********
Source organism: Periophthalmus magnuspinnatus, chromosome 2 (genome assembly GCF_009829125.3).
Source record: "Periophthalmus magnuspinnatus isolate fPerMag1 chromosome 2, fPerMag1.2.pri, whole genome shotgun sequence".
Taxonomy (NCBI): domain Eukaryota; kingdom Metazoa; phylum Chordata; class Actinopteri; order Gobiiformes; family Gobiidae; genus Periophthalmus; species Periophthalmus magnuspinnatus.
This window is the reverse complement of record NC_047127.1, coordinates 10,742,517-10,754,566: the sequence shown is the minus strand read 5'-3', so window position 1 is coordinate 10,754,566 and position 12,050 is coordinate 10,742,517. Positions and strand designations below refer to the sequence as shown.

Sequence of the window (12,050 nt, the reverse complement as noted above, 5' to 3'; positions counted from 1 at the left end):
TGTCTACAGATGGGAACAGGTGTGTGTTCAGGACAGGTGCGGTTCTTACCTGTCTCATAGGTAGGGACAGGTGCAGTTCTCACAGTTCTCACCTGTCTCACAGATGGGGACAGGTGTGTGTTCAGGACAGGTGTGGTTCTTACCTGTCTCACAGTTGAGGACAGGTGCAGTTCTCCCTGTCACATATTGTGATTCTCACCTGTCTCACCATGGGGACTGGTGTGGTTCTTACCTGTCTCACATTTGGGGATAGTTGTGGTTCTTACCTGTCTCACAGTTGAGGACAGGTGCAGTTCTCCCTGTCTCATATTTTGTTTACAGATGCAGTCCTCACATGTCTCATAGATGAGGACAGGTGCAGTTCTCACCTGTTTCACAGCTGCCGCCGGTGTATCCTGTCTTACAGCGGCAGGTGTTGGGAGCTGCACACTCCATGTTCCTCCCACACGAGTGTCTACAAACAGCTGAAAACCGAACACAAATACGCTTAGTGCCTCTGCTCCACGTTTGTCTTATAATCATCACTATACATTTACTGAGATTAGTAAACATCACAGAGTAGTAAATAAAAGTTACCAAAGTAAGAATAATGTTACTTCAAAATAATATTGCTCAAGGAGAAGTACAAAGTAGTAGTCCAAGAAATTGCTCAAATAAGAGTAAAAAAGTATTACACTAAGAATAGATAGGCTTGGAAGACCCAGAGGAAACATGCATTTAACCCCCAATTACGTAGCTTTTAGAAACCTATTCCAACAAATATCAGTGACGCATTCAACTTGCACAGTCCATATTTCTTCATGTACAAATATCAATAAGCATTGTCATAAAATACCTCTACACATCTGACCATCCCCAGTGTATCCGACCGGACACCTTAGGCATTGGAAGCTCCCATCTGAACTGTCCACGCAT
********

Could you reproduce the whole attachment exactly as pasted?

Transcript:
Source organism: Periophthalmus magnuspinnatus, chromosome 2 (genome assembly GCF_009829125.3).
Source record: "Periophthalmus magnuspinnatus isolate fPerMag1 chromosome 2, fPerMag1.2.pri, whole genome shotgun sequence".
Taxonomy (NCBI): domain Eukaryota; kingdom Metazoa; phylum Chordata; class Actinopteri; order Gobiiformes; family Gobiidae; genus Periophthalmus; species Periophthalmus magnuspinnatus.
This window is the reverse complement of record NC_047127.1, coordinates 10,742,517-10,754,566: the sequence shown is the minus strand read 5'-3', so window position 1 is coordinate 10,754,566 and position 12,050 is coordinate 10,742,517. Positions and strand designations below refer to the sequence as shown.

Sequence of the window (12,050 nt, the reverse complement as noted above, 5' to 3'; positions counted from 1 at the left end):
TGTCTACAGATGGGAACAGGTGTGTGTTCAGGACAGGTGCGGTTCTTACCTGTCTCATAGGTAGGGACAGGTGCAGTTCTCACAGTTCTCACCTGTCTCACAGATGGGGACAGGTGTGTGTTCAGGACAGGTGTGGTTCTTACCTGTCTCACAGTTGAGGACAGGTGCAGTTCTCCCTGTCACATATTGTGATTCTCACCTGTCTCACCATGGGGACTGGTGTGGTTCTTACCTGTCTCACATTTGGGGATAGTTGTGGTTCTTACCTGTCTCACAGTTGAGGACAGGTGCAGTTCTCCCTGTCTCATATTTTGTTTACAGATGCAGTCCTCACATGTCTCATAGATGAGGACAGGTGCAGTTCTCACCTGTTTCACAGCTGCCGCCGGTGTATCCTGTCTTACAGCGGCAGGTGTTGGGAGCTGCACACTCCATGTTCCTCCCACACGAGTGTCTACAAACAGCTGAAAACCGAACACAAATACGCTTAGTGCCTCTGCTCCACGTTTGTCTTATAATCATCACTATACATTTACTGAGATTAGTAAACATCACAGAGTAGTAAATAAAAGTTACCAAAGTAAGAATAATGTTACTTCAAAATAATATTGCTCAAGGAGAAGTACAAAGTAGTAGTCCAAGAAATTGCTCAAATAAGAGTAAAAAAGTATTACACTAAGAATAGATAGGCTTGGAAGACCCAGAGGAAACATGCATTTAACCCCCAATTACGTAGCTTTTAGAAACCTATTCCAACAAATATCAGTGACGCATTCAACTTGCACAGTCCATATTTCTTCATGTACAAATATCAATAAGCATTGTCATAAAATACCTCTACACATCTGACCATCCCCAGTGTATCCGACCGGACACCTTAGGCATTGGAAGCTCCCATCTGAACTGTCCACGCAT